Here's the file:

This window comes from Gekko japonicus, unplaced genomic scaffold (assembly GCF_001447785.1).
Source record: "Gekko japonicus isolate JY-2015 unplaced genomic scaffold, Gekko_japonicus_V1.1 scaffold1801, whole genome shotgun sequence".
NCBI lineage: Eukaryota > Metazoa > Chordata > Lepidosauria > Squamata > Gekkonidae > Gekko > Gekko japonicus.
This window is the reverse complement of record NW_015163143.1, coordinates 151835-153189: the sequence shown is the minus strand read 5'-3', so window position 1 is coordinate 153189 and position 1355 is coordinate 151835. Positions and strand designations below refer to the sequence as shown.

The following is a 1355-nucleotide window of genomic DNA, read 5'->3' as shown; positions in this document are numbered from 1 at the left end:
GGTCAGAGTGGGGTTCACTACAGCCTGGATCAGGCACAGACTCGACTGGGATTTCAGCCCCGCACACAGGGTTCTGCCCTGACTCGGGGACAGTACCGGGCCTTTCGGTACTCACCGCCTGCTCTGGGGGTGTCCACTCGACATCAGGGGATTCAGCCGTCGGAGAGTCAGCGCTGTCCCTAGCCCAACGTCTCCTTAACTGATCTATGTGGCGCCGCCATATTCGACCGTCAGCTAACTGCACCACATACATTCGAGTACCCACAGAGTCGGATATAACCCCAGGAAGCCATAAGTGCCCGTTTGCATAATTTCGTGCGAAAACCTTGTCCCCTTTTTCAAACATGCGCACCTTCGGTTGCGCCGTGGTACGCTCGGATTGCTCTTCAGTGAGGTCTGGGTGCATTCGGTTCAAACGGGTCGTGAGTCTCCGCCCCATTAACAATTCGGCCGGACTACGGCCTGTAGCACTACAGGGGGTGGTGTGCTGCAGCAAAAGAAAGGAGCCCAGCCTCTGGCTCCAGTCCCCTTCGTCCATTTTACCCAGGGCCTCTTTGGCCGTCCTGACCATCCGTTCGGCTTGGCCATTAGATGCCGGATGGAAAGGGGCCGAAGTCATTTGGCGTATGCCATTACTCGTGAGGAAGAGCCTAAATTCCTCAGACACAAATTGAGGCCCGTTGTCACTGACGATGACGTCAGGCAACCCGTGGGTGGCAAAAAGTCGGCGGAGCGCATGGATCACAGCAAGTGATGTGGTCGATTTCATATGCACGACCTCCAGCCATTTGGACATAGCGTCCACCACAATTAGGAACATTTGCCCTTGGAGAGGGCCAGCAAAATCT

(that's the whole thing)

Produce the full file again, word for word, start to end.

This window comes from Gekko japonicus, unplaced genomic scaffold (assembly GCF_001447785.1).
Source record: "Gekko japonicus isolate JY-2015 unplaced genomic scaffold, Gekko_japonicus_V1.1 scaffold1801, whole genome shotgun sequence".
NCBI lineage: Eukaryota > Metazoa > Chordata > Lepidosauria > Squamata > Gekkonidae > Gekko > Gekko japonicus.
This window is the reverse complement of record NW_015163143.1, coordinates 151835-153189: the sequence shown is the minus strand read 5'-3', so window position 1 is coordinate 153189 and position 1355 is coordinate 151835. Positions and strand designations below refer to the sequence as shown.

The following is a 1355-nucleotide window of genomic DNA, read 5'->3' as shown; positions in this document are numbered from 1 at the left end:
GGTCAGAGTGGGGTTCACTACAGCCTGGATCAGGCACAGACTCGACTGGGATTTCAGCCCCGCACACAGGGTTCTGCCCTGACTCGGGGACAGTACCGGGCCTTTCGGTACTCACCGCCTGCTCTGGGGGTGTCCACTCGACATCAGGGGATTCAGCCGTCGGAGAGTCAGCGCTGTCCCTAGCCCAACGTCTCCTTAACTGATCTATGTGGCGCCGCCATATTCGACCGTCAGCTAACTGCACCACATACATTCGAGTACCCACAGAGTCGGATATAACCCCAGGAAGCCATAAGTGCCCGTTTGCATAATTTCGTGCGAAAACCTTGTCCCCTTTTTCAAACATGCGCACCTTCGGTTGCGCCGTGGTACGCTCGGATTGCTCTTCAGTGAGGTCTGGGTGCATTCGGTTCAAACGGGTCGTGAGTCTCCGCCCCATTAACAATTCGGCCGGACTACGGCCTGTAGCACTACAGGGGGTGGTGTGCTGCAGCAAAAGAAAGGAGCCCAGCCTCTGGCTCCAGTCCCCTTCGTCCATTTTACCCAGGGCCTCTTTGGCCGTCCTGACCATCCGTTCGGCTTGGCCATTAGATGCCGGATGGAAAGGGGCCGAAGTCATTTGGCGTATGCCATTACTCGTGAGGAAGAGCCTAAATTCCTCAGACACAAATTGAGGCCCGTTGTCACTGACGATGACGTCAGGCAACCCGTGGGTGGCAAAAAGTCGGCGGAGCGCATGGATCACAGCAAGTGATGTGGTCGATTTCATATGCACGACCTCCAGCCATTTGGACATAGCGTCCACCACAATTAGGAACATTTGCCCTTGGAGAGGGCCAGCAAAATCT